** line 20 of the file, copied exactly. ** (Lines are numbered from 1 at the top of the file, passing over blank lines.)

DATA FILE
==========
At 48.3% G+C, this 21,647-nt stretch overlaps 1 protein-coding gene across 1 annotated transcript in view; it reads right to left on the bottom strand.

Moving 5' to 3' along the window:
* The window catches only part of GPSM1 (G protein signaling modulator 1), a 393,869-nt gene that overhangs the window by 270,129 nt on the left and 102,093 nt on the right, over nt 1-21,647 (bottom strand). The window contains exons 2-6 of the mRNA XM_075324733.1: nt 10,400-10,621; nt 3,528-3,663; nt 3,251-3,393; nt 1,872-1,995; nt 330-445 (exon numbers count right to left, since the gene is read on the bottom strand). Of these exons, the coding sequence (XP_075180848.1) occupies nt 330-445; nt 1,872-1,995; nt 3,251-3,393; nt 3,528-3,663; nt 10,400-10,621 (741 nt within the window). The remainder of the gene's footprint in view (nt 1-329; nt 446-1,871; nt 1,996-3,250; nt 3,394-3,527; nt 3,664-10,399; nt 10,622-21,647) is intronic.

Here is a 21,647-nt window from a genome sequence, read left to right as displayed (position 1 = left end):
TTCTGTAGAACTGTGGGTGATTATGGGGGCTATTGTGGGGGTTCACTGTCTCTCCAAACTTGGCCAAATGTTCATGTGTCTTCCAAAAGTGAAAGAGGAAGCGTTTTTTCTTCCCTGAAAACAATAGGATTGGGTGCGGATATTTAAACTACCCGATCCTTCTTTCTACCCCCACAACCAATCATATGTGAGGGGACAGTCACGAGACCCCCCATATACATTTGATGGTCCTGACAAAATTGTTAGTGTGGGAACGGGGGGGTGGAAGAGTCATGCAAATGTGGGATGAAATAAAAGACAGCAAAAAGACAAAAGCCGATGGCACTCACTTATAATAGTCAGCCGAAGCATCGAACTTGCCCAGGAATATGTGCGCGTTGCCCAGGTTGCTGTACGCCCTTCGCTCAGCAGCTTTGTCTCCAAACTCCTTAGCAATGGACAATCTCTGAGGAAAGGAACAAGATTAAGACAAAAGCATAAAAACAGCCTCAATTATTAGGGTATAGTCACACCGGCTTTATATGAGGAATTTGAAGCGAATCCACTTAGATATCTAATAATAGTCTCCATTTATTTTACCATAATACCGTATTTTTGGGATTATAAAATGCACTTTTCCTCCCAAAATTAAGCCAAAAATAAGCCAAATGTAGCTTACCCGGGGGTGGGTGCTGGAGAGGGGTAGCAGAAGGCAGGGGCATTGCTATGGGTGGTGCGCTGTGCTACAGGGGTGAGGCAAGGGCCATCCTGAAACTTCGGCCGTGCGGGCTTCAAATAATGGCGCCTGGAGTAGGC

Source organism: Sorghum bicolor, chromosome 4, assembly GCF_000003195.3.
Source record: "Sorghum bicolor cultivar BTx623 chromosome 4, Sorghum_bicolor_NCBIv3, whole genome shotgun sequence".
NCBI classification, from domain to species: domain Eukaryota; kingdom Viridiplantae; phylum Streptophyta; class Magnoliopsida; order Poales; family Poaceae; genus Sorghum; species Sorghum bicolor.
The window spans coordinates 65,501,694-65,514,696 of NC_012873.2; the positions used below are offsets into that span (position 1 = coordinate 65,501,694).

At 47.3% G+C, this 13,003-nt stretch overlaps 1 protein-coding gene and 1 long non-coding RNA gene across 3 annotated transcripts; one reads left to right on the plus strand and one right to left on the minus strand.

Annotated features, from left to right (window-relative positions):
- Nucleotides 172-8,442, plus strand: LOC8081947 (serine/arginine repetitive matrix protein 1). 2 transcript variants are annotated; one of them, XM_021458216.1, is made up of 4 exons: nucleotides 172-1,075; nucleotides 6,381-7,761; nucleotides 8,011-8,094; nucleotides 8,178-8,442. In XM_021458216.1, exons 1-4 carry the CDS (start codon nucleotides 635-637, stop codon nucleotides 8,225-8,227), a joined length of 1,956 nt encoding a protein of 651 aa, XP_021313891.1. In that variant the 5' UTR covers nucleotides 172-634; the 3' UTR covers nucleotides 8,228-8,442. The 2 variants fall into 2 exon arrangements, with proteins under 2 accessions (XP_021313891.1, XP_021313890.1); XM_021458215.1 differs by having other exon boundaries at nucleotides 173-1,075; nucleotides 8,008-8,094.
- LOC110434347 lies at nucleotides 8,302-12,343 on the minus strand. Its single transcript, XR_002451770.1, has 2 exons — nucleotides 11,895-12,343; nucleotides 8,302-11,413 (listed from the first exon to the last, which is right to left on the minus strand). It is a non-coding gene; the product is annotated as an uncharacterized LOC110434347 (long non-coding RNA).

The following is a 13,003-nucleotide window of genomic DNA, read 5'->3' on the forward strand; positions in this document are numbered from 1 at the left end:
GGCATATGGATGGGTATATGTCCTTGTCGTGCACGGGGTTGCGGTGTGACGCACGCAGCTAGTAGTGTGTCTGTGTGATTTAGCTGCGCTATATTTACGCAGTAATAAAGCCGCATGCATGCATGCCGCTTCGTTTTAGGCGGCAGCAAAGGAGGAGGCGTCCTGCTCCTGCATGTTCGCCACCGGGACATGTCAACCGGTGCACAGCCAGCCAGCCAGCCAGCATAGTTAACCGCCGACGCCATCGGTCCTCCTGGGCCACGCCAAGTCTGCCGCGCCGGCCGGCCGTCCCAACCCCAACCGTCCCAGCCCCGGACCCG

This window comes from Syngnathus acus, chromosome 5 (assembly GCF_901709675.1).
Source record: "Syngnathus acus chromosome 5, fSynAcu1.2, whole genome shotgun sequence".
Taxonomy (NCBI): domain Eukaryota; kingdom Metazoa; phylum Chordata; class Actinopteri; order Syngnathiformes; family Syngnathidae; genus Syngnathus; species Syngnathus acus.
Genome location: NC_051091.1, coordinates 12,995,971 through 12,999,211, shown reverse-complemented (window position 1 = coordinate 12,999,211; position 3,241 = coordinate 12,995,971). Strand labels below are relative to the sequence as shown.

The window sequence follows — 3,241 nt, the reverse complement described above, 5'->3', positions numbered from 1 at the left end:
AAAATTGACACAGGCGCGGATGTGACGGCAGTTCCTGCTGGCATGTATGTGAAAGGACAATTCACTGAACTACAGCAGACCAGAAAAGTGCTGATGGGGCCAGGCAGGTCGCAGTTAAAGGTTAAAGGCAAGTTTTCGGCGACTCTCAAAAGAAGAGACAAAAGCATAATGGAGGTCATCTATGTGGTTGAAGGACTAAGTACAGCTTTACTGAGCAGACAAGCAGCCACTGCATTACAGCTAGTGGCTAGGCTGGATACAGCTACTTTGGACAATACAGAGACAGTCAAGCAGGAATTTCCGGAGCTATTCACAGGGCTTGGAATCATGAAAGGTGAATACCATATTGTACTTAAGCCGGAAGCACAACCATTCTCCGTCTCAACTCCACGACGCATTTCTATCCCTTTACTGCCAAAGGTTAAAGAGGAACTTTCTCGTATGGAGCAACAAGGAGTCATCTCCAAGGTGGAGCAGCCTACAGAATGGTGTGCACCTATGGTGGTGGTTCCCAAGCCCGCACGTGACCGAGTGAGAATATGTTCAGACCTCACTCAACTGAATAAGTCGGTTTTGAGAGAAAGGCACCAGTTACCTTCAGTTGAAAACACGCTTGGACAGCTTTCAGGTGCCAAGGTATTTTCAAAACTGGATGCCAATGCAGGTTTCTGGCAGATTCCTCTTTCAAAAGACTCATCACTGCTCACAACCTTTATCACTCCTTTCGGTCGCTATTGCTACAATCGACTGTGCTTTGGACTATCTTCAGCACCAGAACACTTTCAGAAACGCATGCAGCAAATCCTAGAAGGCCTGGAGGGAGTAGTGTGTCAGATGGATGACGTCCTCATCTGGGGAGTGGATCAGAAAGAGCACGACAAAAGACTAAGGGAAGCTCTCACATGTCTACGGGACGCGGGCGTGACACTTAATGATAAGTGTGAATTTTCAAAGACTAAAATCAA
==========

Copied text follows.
The window sequence follows — 3,241 nt, the reverse complement described above, 5'->3', positions numbered from 1 at the left end: